Picture by I-b-p-2011

Written by londonchoirgirl

November 1, 2011 at 11:02 am

Carol Birch: Jamrach’s Menagerie

with one comment

This year’s Booker Prize brought out the best and the worst of the UK literati. The best was the long-awaited triumph of Julian Barnes, thrice the bridesmaid but never before the bride, for The Sense of an Ending (which I haven’t read yet, owing to my women-only diet, but should be a worthy winner if his previous efforts are anything to go by).The worst was a maelstrom of barracking and back-biting about the shortlisting and  judging process, centring around the issue of readability versus quality.

The pity of it was that the debate shifted the focus away from the shortlisted novels, many of which were controversial and intriguing works in their own rights — none more so than Carol Birch‘s 11th novel, Jamrach’s Menagerie. Set in the 19th century, the book weaves together two historical happenings — an escaped Bengal tiger’s brush with an eight-year-old boy in Victorian London and the shooting of a teenager sailor by his childhood friend after drawing straws — into a rich and wide-ranging adventure.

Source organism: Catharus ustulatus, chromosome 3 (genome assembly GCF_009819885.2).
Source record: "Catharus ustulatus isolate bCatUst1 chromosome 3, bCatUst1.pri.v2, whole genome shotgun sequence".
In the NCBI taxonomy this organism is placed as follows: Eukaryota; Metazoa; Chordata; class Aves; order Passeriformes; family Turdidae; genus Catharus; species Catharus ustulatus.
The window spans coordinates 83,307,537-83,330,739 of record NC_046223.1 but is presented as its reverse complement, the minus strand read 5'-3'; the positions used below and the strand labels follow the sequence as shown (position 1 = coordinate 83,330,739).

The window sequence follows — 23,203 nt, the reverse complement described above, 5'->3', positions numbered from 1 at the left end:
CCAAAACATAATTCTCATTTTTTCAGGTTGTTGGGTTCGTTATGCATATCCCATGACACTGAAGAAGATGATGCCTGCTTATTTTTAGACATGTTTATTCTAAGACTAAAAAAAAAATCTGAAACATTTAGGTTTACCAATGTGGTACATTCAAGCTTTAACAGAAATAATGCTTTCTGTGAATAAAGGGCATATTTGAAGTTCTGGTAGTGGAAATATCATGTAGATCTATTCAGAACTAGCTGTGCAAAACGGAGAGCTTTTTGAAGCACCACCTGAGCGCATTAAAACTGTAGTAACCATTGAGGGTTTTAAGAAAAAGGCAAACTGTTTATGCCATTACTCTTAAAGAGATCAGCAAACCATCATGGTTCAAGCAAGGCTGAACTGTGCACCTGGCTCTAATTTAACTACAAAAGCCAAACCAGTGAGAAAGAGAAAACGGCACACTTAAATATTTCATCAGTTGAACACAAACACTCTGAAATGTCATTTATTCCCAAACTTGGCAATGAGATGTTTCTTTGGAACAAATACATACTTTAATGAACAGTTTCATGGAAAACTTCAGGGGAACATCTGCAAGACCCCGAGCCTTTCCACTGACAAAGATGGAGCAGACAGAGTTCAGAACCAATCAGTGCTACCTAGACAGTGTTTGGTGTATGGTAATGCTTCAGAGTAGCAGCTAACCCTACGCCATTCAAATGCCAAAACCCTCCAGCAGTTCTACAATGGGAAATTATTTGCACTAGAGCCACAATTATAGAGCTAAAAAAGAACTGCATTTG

Told through the eyes of young Jaffy Brown, who takes to sea in search of a real-life dragon wanted for a wealthy client’s collection, the story has an episodic, almost picaresque feel to it. However, unlike many picaresque novels, in which writers often struggle to stitch substance into sensational tales of derring do, the novel brims with meaning and insight. Birch achieves this through her attention to detail and the fresh vision she brings to each scene. Thanks to her skill, even the ragged finger nails of  a street urchin take on a compelling quality, while the chaotic shop and menagerie of the kindly Jamrach are heady, enchanting creations.

But the crowning achievement comes when calamity strikes and Jaffy and is shipwrecked. Cast adrift in lifeboats for a good 100 pages or so, the motley band is pushed to the limits of existence and forced to taste the dregs of mortality (and each other).